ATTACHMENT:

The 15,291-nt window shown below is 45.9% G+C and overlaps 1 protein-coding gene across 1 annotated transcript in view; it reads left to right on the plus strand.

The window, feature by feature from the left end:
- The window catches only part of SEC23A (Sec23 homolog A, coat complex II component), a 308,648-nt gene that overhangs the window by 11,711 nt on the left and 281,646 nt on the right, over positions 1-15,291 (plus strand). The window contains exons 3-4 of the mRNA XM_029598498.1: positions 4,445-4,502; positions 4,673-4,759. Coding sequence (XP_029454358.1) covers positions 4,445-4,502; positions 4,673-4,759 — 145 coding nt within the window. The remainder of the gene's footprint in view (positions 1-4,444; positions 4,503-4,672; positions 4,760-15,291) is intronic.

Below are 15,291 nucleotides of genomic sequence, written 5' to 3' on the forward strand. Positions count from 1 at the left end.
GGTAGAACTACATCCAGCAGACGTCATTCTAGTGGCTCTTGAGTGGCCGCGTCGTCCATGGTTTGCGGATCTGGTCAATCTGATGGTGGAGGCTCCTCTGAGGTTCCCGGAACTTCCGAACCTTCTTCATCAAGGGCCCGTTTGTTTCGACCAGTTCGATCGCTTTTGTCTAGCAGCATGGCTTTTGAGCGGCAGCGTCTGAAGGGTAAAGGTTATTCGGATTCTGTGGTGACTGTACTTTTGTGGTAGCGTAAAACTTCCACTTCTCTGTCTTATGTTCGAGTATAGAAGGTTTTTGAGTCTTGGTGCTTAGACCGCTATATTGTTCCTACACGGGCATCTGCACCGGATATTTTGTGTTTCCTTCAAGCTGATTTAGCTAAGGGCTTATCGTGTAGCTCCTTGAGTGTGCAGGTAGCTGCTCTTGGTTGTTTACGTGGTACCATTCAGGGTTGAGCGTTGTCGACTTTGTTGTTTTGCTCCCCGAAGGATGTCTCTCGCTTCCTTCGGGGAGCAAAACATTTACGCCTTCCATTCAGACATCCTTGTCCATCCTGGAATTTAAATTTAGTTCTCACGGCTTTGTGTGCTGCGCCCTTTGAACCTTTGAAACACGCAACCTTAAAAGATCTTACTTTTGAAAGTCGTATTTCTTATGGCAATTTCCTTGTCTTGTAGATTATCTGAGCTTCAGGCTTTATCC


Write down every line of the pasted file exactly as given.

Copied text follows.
The 15,291-nt window shown below is 45.9% G+C and overlaps 1 protein-coding gene across 1 annotated transcript in view; it reads left to right on the plus strand.

The window, feature by feature from the left end:
- The window catches only part of SEC23A (Sec23 homolog A, coat complex II component), a 308,648-nt gene that overhangs the window by 11,711 nt on the left and 281,646 nt on the right, over positions 1-15,291 (plus strand). The window contains exons 3-4 of the mRNA XM_029598498.1: positions 4,445-4,502; positions 4,673-4,759. Coding sequence (XP_029454358.1) covers positions 4,445-4,502; positions 4,673-4,759 — 145 coding nt within the window. The remainder of the gene's footprint in view (positions 1-4,444; positions 4,503-4,672; positions 4,760-15,291) is intronic.

Below are 15,291 nucleotides of genomic sequence, written 5' to 3' on the forward strand. Positions count from 1 at the left end.
GGTAGAACTACATCCAGCAGACGTCATTCTAGTGGCTCTTGAGTGGCCGCGTCGTCCATGGTTTGCGGATCTGGTCAATCTGATGGTGGAGGCTCCTCTGAGGTTCCCGGAACTTCCGAACCTTCTTCATCAAGGGCCCGTTTGTTTCGACCAGTTCGATCGCTTTTGTCTAGCAGCATGGCTTTTGAGCGGCAGCGTCTGAAGGGTAAAGGTTATTCGGATTCTGTGGTGACTGTACTTTTGTGGTAGCGTAAAACTTCCACTTCTCTGTCTTATGTTCGAGTATAGAAGGTTTTTGAGTCTTGGTGCTTAGACCGCTATATTGTTCCTACACGGGCATCTGCACCGGATATTTTGTGTTTCCTTCAAGCTGATTTAGCTAAGGGCTTATCGTGTAGCTCCTTGAGTGTGCAGGTAGCTGCTCTTGGTTGTTTACGTGGTACCATTCAGGGTTGAGCGTTGTCGACTTTGTTGTTTTGCTCCCCGAAGGATGTCTCTCGCTTCCTTCGGGGAGCAAAACATTTACGCCTTCCATTCAGACATCCTTGTCCATCCTGGAATTTAAATTTAGTTCTCACGGCTTTGTGTGCTGCGCCCTTTGAACCTTTGAAACACGCAACCTTAAAAGATCTTACTTTTGAAAGTCGTATTTCTTATGGCAATTTCCTTGTCTTGTAGATTATCTGAGCTTCAGGCTTTATCC